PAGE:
Czech Extraliga

As one of the ‘Big Six’ nations in world hockey, the Czech Republic’s premier national division ranks among the best in Europe. It was founded in 1993 following the dissolution of Czechoslovakia and features 14 teams. The top six sides at the end of each regular season progress to the playoffs, while those ranked seventh to 10th fight over a wildcard entry to the quarter finals. The bottom four compete in a relegation and promotion battle with the top two from the second-tier Czech First League.

Finnish Liiga

Its population may be small, but Finland boasts a higher per-capita participation rate for ice hockey than any other nation in Europe. As of 2017, more than 1.34 per cent of Finnish residents are registered players – a figure second only on the world scale to Canada’s 1.76 per cent. The Liiga, also known as the Finnish Elite League, was created in 1975 and is now regarded as one of the continent’s very best competitions. It is also a founding member of the Champions Hockey League, where only the SHL boasts a higher intra-league coefficient ranking.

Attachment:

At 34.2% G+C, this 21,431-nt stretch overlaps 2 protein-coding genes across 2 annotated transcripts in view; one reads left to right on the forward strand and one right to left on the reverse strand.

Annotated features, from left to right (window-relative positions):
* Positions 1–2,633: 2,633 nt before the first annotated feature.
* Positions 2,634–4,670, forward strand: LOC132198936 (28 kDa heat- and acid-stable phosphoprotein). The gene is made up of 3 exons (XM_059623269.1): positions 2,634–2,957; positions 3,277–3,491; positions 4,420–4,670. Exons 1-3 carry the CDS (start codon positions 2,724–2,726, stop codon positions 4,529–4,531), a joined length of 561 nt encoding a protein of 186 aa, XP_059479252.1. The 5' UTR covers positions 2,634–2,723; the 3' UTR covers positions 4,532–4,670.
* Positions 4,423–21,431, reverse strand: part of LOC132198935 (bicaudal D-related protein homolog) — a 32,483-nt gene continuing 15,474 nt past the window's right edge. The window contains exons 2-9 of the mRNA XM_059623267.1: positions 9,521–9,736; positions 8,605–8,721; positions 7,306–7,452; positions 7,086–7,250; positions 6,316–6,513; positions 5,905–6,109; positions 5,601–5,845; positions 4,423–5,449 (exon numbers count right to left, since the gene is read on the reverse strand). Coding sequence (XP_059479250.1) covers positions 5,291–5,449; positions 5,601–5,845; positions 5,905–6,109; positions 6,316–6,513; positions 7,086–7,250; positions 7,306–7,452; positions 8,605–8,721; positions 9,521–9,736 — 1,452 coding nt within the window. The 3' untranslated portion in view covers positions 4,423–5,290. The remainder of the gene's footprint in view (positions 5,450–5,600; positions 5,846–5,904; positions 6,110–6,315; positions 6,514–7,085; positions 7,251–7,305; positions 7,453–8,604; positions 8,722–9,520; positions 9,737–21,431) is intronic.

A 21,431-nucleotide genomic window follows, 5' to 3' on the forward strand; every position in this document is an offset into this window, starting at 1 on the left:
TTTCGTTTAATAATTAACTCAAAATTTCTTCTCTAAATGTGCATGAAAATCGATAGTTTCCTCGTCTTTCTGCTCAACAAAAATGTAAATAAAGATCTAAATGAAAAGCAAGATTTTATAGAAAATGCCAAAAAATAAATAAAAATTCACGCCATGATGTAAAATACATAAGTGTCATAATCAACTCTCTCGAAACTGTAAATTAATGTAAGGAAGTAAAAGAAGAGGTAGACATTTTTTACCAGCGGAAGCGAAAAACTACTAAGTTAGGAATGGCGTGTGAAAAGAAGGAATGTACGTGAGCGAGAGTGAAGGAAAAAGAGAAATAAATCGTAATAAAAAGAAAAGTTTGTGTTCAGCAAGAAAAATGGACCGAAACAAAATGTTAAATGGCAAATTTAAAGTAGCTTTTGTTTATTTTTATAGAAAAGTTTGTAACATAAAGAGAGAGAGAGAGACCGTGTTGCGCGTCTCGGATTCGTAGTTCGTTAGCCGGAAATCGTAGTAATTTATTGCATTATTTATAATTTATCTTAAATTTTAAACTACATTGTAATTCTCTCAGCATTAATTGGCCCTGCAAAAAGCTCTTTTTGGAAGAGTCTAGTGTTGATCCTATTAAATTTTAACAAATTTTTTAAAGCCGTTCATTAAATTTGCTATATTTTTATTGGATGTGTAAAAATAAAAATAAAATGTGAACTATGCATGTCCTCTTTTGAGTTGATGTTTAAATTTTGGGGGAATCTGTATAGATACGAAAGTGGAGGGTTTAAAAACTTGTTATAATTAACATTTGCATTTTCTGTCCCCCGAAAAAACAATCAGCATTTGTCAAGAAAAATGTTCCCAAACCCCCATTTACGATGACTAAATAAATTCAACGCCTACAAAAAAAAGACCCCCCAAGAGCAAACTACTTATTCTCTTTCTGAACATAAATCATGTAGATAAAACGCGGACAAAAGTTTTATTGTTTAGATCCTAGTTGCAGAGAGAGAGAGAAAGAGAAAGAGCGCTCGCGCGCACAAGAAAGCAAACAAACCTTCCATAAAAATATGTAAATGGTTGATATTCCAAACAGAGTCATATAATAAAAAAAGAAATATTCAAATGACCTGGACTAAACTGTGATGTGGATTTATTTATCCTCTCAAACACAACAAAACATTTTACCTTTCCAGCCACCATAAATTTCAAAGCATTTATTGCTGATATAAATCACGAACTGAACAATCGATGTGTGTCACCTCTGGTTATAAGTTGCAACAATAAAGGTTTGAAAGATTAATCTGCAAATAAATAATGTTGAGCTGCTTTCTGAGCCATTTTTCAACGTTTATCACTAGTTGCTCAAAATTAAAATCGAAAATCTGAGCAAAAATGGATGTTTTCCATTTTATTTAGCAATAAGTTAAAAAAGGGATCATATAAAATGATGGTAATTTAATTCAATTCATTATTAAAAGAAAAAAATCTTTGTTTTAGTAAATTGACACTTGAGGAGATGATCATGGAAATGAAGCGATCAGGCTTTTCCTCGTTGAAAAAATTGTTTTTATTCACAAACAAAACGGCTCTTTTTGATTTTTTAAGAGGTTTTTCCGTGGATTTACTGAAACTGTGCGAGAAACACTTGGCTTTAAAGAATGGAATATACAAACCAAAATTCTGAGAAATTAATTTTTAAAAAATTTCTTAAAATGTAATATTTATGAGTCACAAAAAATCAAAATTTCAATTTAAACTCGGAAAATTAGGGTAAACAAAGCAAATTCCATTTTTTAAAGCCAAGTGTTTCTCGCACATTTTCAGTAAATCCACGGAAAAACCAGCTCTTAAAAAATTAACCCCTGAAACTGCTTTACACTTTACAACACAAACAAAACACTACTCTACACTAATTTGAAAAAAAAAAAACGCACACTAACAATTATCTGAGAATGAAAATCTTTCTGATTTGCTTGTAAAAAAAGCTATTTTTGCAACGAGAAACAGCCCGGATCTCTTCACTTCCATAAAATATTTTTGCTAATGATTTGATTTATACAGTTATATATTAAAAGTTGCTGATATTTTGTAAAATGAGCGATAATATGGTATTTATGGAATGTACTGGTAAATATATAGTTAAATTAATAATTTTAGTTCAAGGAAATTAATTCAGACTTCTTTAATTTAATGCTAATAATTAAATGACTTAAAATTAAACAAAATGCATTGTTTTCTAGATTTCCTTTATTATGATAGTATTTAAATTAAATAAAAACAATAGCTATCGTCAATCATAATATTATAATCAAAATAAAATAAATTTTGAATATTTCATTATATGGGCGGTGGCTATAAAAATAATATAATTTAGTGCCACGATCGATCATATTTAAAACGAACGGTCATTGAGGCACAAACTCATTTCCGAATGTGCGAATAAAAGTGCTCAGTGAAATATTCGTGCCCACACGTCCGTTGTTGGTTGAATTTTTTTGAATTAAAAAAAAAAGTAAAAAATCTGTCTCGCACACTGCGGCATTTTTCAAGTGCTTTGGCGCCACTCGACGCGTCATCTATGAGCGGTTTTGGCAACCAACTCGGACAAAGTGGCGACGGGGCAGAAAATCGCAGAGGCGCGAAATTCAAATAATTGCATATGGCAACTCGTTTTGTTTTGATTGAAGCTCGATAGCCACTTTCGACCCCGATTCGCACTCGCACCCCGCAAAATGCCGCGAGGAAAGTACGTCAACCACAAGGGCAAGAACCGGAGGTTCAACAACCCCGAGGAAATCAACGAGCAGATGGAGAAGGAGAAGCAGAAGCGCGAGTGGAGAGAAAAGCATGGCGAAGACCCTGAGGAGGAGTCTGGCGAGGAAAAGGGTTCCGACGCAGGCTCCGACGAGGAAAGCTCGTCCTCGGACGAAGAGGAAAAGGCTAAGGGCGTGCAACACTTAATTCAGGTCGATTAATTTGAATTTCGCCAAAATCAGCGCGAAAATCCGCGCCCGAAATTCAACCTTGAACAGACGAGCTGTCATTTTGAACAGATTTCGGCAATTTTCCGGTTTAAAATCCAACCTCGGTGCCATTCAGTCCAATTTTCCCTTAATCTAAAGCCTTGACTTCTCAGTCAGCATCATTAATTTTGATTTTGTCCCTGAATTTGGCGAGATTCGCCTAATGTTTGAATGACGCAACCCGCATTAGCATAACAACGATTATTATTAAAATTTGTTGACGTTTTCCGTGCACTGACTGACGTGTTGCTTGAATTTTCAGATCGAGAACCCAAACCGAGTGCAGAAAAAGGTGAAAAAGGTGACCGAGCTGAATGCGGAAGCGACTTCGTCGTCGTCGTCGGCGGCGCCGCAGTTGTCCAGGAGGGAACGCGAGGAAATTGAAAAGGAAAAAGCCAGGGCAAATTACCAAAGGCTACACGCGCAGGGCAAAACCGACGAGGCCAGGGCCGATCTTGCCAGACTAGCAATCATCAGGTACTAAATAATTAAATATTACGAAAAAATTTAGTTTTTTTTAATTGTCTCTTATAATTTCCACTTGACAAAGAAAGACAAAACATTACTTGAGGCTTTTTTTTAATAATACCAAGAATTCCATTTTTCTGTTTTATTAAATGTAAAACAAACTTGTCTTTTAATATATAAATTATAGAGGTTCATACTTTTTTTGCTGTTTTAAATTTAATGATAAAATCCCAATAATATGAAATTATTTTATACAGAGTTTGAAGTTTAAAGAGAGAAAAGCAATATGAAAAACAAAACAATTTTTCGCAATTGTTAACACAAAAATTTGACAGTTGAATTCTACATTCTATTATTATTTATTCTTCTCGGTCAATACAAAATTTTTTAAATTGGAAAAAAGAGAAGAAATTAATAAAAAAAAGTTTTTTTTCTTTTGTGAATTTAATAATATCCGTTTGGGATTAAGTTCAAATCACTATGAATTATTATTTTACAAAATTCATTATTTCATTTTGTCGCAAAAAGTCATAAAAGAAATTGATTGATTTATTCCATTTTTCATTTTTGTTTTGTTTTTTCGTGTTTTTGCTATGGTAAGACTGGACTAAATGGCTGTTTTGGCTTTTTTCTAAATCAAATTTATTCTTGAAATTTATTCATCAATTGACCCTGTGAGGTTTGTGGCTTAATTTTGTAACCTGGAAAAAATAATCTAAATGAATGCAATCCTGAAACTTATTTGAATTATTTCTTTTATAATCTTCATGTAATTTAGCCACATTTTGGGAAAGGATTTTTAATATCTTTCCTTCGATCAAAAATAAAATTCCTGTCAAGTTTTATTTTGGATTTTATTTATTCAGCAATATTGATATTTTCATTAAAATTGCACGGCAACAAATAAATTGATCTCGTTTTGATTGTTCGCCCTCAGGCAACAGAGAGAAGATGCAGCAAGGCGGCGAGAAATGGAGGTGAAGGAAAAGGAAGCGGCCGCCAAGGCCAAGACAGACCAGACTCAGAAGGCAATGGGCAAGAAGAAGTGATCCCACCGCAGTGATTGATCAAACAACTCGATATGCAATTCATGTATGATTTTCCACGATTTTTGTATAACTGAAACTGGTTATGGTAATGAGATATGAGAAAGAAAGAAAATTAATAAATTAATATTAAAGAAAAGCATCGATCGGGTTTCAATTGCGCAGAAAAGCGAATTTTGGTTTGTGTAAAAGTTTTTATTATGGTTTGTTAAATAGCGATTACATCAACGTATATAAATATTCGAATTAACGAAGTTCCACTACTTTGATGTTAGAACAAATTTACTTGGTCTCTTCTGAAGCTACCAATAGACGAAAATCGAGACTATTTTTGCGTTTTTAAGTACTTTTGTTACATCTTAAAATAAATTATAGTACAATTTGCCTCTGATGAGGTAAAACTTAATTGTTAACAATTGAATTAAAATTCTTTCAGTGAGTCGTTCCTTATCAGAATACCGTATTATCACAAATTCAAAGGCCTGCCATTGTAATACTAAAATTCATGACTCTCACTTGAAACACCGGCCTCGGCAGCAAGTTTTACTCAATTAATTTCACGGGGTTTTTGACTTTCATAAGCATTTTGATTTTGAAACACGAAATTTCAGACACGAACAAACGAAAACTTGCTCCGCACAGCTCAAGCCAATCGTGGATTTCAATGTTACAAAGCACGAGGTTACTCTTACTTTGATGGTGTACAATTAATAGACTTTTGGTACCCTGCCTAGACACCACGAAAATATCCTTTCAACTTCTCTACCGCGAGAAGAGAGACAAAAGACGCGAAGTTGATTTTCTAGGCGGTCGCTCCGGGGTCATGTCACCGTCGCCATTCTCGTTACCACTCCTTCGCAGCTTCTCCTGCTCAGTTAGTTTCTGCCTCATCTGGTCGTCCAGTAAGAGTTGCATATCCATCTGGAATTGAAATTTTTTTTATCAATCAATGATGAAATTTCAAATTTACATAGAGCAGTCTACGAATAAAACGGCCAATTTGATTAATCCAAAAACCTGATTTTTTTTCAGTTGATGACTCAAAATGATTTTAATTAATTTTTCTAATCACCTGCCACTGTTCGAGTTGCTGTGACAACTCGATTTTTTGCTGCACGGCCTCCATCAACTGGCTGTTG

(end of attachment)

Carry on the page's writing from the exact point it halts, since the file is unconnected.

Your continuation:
Swiss National League A

While Switzerland may not be one of the sport’s Big Six nations, its premier national division is now among the strongest and best-loved ice hockey leagues in the world. Average match attendances in recent years have outstripped even the KHL, thus making National League A the most attended live hockey experience in Europe. Much of that is owed to the popularity of SC Bern, who draw bigger crowds than any other hockey club on the continent. The NLA also competes in the Champions Hockey League, where it earns four berths each year (only Liiga and SHL have more).

Champions Hockey League